December 6, 2010


It is the scraps of little wisdoms given to us in the most insecure manners than change our lives. Not the magnificent architectures of the world today, or the wars shed by millions in names they cannot understand, or the noble prizes for great achievement. God forbid that I intend to undermine those articles of greatness brought to the light at one point or another. I only mean to describe what really changes you from the inside without you realizing it that you walk miles in one step and elevate in the ladder of life way more comfortably than you see.

I have come to this culture unaware of my disabilities and frightened by my built-up walls that kept me strong for year through the roughness of my society. I came armed with a will to build up ever stronger wall to keep me safe from the hurricanes, volcanoes and destruction I have imagined. I prepared for the worst and I have succeeded in protecting myself, so far.
However, I learned one thing. I was deceiving myself. Those walls have cut the pieces of cake I eagerly wanted to eat for me, colored the paintings I have always pictured in my mind and carved the words I always respected in the world with every fall I had to endure. The work has been completed, by me somehow, but not because of me.

I aspire high in life, higher than I allow myself to believe possible, work hard for it, break down once and over again, re-boost and go for it. Yet, I seem to have forgotten that what changes me is the little notes from those who matter the most to you in the world.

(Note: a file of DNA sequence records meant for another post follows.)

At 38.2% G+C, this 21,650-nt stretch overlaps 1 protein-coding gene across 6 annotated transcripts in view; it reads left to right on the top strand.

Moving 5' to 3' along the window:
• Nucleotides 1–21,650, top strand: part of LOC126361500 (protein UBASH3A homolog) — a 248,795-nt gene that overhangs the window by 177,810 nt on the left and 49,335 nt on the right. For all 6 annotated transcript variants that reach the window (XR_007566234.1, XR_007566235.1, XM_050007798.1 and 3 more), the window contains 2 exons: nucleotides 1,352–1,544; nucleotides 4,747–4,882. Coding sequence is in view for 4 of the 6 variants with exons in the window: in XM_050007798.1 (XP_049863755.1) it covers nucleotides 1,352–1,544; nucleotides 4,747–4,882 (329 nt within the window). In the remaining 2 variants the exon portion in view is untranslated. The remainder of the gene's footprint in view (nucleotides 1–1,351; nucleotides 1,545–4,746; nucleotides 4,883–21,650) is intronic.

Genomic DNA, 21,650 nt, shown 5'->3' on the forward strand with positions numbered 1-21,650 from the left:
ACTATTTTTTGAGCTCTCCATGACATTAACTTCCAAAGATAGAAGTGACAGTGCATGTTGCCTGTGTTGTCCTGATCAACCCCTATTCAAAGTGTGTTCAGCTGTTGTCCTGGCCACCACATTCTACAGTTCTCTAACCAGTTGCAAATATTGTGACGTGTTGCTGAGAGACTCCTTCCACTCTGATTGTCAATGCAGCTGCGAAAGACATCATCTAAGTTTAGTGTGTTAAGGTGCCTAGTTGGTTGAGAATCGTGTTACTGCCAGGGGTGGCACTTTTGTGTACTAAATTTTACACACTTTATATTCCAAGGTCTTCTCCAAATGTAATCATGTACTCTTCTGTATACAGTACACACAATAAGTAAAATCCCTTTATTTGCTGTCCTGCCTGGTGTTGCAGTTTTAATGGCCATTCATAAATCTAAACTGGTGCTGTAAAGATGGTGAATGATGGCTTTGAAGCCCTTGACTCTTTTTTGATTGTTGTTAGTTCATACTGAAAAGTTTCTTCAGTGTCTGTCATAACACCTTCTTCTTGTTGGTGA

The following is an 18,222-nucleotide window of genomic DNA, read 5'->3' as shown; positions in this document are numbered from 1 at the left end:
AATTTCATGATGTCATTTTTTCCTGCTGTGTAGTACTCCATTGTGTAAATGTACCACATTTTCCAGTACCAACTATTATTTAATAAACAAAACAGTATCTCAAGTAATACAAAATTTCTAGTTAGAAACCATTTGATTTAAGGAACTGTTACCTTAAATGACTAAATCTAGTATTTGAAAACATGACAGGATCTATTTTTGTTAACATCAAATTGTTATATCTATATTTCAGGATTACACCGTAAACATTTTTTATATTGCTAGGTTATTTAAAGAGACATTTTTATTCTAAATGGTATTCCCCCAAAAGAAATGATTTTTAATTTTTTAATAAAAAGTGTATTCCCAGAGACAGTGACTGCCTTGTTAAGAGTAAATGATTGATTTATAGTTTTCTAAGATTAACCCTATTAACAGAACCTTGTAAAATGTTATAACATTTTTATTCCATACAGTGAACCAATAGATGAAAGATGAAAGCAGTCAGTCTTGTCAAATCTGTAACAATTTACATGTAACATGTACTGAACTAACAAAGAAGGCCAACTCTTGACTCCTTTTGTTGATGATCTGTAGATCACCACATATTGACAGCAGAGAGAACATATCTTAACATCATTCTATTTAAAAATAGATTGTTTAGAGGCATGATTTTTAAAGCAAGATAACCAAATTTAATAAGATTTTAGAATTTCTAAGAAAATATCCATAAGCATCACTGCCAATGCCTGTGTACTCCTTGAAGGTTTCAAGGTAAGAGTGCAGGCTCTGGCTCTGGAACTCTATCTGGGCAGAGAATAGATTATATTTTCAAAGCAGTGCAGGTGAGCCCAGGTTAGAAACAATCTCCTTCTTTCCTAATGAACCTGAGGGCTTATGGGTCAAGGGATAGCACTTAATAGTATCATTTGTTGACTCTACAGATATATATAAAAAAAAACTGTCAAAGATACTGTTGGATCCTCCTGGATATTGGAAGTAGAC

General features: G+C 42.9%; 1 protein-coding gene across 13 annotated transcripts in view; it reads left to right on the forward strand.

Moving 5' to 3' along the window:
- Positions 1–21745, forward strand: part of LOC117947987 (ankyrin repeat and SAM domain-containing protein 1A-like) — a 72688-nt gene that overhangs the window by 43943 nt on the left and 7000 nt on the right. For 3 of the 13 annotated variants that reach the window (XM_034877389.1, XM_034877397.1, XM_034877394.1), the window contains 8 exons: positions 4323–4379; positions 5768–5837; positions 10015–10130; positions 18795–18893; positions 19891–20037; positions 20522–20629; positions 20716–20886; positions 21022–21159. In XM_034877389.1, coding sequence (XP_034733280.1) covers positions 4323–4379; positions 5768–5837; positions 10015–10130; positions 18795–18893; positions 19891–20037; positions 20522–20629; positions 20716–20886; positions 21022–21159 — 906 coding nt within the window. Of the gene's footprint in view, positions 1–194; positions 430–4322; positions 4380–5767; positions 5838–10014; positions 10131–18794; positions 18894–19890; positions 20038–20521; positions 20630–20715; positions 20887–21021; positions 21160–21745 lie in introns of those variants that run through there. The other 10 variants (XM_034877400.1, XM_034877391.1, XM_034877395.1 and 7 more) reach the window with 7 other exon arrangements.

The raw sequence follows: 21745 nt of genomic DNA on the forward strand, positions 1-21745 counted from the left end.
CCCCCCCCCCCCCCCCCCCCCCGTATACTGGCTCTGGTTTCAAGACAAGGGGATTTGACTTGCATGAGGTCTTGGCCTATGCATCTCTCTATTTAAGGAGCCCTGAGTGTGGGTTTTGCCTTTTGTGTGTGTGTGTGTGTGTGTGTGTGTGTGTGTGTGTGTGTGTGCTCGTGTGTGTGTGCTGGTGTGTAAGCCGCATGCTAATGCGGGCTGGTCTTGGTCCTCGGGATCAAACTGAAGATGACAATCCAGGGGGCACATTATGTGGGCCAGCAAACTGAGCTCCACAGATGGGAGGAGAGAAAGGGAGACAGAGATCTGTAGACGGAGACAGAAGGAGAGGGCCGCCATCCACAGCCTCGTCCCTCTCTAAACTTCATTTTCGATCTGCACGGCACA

I am blessed with the most valuable gifts there are to be obtained in this world and during my stay here in the United States, I have managed to come across some of the most genuinely unique and incredible people that change my life in every possible way I never knew existed. The smaller the manner they approached things is, the bigger the conflicts we had and the greater respect I carried for them.

Some are too careful out here to attempt a test us, internationals that is. Testing is a normal thing to get involved in another person’s character. They are remarkable, smarts in their fields and upfront, even if not with us the whole time. At times I wish they could break away from their fear and test us in every possible way, after all, what is there for them to lose rather than gain.
One of the best things I cannot seem to be able to describe is the sensation I get when I unfold one of the pages of my past diaries to find me speaking of those I met instead of me. On my first three writings in America, I wrote of at least two whom I admire a lot. I am very fond of curiosity and spontaneity as I believe they can take me a long way rather than formality and strictness. This to me seems to be the problem in bridging the American-international gap.

TO be continued...

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